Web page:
A dusty gas mask left at the perimeter guard post hints at what lies beyond. Amid mounds of rubbish, broken furniture and loops of razor wire, abandoned chemical silos, factories and office blocks jut from the desolate scrub.

Ibrahim recalls the day almost 40 years ago when this place, Abu Kammash on Libya’s western coastline, offered overseas adventure and a well-paid career. He was one of many Libyans sent in the late 1970s to study in Europe, and then work at this huge petrochemical complex known as GCCI.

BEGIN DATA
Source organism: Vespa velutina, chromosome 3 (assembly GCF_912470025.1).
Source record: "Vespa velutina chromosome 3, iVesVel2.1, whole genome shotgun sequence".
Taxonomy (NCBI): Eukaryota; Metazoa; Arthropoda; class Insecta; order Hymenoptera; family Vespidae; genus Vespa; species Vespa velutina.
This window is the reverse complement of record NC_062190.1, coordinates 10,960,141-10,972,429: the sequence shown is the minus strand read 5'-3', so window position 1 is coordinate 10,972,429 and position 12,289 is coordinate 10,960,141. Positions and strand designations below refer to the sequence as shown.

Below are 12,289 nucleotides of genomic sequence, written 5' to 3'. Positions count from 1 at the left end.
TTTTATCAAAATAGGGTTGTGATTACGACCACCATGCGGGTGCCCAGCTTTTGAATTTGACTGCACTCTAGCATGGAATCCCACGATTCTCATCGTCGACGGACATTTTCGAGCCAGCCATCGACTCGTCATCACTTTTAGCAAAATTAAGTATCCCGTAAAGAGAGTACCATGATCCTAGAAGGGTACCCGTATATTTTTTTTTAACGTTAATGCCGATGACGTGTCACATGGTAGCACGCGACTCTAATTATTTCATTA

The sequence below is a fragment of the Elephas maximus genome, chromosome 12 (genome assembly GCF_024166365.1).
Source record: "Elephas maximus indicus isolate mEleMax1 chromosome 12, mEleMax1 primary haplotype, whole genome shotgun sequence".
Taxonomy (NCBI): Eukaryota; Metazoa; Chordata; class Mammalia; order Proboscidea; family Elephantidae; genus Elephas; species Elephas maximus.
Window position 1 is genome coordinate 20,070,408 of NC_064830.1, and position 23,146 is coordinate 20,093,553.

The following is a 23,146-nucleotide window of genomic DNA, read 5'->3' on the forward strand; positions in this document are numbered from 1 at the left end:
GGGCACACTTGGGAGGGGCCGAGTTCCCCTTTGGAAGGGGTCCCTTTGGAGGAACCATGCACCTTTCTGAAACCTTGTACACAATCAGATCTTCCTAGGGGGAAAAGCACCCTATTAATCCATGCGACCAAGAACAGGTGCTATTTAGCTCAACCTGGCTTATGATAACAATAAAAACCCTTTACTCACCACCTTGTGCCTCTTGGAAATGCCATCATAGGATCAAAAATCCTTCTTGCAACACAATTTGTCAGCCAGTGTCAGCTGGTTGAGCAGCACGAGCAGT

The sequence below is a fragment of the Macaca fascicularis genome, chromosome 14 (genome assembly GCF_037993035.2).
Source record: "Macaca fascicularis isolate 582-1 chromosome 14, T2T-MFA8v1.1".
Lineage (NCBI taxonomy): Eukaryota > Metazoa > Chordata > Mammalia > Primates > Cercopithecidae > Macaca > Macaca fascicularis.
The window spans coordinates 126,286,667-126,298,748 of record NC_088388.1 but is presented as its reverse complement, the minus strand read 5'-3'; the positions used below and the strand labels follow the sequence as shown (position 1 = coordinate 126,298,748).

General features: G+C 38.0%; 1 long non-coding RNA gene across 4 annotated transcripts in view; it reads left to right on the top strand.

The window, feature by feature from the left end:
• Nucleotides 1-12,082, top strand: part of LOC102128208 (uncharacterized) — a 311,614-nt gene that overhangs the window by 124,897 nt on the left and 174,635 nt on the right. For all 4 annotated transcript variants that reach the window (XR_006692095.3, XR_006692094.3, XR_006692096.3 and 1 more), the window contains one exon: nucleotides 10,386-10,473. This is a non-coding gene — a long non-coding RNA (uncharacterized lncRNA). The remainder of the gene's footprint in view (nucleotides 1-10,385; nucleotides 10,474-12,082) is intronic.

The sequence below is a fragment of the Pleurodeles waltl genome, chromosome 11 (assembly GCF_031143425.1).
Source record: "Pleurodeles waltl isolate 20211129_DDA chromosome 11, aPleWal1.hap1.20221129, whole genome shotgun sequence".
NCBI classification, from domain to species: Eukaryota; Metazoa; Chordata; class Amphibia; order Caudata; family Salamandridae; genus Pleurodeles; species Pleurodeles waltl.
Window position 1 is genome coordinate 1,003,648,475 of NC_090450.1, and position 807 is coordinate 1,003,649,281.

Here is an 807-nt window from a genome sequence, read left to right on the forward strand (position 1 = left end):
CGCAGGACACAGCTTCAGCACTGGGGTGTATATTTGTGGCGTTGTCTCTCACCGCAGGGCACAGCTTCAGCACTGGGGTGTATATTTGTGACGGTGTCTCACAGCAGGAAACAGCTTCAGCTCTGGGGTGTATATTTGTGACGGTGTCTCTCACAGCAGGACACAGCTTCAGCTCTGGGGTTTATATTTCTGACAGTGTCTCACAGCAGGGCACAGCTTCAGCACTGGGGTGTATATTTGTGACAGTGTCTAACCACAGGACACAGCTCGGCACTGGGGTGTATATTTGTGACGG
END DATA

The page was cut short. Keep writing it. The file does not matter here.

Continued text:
The Germans followed strict protocols on toxic waste. In Libyan hands, there were two options: bury it, or dump it in the sea.”

– Ibrahim, former GCCI worker

“How could I possibly say no to such an offer?” he asks. A generation on, Ibrahim says it was the worst decision of his life, which has cost him and the family he raised under its shadow in Zuwara.

Abu Kammash, known locally as Bukamesh, was abandoned in 2010 after years of mismanagement by Gaddafi’s Libya, leaving sea and soil polluted, the ocean’s natural bounty poisoned and, locals say, many who lived nearby ill and even dead.

 

Chapter Two: The Secret War in North Africa

Read Next: Chapter Two: The Secret War in North Africa

Read the whole story from Middle East Eye.

Featured image courtesy of AP